According to Reuel, this debate, whether about existential threats to humanity or solving short-term problems, is not productive. After all, the current issues may become existential. “First and foremost, we would have to debate what it means for a technology to be existentially risky.” In the public debate, this is frequently equated with an AI that develops consciousness, will, and bad intentions.

People are sufficiently quiet for this. A developer had already created “Auto-GPT” as an open-source application in April 2023, a system based on ChatGPT that can update itself and pursue a given goal. It wasn’t long before someone else used the freely available AI system to create the ChaosGPT apocalypse automaton. The system began by looking up the most dangerous and powerful weapon in history on Google and ended up learning about psychology and manipulation. Of course, due to a lack of interfaces to the real world, the system was unable to carry out its plans to wipe out humanity.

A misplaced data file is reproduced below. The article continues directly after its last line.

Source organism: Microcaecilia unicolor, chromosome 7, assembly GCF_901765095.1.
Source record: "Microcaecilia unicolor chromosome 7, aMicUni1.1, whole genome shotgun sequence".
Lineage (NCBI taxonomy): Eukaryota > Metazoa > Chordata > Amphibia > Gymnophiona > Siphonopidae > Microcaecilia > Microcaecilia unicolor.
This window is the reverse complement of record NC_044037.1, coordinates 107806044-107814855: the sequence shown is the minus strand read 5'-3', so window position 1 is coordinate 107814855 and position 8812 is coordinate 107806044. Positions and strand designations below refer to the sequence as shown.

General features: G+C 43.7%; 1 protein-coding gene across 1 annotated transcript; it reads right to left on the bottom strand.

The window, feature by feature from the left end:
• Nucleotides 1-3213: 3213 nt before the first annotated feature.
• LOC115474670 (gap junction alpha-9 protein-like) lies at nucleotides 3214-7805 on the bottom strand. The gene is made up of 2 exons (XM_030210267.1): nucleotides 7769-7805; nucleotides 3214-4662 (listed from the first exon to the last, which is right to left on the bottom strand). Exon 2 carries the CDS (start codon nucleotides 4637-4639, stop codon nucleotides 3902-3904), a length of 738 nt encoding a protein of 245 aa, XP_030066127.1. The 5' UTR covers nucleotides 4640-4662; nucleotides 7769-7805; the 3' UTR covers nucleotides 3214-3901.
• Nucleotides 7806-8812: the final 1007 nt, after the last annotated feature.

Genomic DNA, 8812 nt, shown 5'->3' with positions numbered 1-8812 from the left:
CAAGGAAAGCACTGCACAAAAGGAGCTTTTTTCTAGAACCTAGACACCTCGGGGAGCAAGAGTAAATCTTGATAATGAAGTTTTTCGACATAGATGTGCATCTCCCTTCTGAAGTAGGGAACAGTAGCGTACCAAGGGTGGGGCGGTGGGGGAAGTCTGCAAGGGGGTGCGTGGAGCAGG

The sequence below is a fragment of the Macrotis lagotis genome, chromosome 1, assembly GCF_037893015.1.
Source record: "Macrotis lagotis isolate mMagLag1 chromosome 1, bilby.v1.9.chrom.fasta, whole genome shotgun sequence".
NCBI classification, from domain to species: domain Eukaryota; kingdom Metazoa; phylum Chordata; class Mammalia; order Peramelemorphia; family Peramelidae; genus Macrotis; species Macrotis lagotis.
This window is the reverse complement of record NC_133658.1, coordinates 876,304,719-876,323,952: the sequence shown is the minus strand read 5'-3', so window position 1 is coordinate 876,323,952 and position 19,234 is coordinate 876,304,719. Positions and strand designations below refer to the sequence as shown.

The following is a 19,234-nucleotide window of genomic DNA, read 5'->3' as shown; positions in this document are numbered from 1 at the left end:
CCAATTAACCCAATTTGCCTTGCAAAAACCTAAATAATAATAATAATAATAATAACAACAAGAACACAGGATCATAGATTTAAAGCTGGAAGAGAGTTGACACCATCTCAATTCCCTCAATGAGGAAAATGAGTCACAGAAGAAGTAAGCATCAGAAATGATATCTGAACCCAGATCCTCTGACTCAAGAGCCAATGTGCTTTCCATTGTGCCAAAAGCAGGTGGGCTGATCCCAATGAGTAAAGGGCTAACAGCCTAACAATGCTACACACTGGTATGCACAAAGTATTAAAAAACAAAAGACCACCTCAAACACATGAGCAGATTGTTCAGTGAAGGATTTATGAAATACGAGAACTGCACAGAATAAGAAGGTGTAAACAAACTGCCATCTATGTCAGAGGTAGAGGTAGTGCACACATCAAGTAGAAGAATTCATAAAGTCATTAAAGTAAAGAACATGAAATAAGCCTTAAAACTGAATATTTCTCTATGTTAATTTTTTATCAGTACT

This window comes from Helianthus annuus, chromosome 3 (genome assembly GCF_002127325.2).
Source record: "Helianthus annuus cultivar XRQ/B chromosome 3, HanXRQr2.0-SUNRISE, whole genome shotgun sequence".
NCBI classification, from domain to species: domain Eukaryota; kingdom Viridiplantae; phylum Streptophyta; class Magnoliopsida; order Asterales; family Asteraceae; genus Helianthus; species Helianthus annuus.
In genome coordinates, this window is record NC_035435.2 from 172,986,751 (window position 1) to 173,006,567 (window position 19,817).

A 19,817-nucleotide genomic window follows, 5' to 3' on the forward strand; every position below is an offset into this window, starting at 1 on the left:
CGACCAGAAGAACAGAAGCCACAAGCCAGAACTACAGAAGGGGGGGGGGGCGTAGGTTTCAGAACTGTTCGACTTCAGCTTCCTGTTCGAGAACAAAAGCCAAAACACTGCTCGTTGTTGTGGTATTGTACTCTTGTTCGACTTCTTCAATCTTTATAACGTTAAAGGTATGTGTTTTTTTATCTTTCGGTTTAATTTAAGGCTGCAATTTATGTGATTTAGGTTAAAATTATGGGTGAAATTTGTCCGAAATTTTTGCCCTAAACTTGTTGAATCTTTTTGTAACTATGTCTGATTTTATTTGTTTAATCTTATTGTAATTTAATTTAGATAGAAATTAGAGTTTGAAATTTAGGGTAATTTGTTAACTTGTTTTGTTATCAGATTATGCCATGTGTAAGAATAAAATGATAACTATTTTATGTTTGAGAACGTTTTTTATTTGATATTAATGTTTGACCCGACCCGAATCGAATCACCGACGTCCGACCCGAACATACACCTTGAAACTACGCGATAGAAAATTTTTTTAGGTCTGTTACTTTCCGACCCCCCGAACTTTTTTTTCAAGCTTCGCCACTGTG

People who interact with AI, on the other hand, may act as their extended arm into reality, potentially endangering humanity’s existence or setting in motion other dangerous developments, according to Reuel: “The dangerous thing is that people tend to consider an AI’s decision to be correct, even if they are aware that they are interacting with an AI and that this AI is flawed.”

Even that may not be necessary soon. Increasingly, the systems can directly influence the physical world, such as an AI controlling a robot or drone. “We’re giving the models more and more interfaces to interact in the real world,” Reuel says, “and that’s what concerns me.”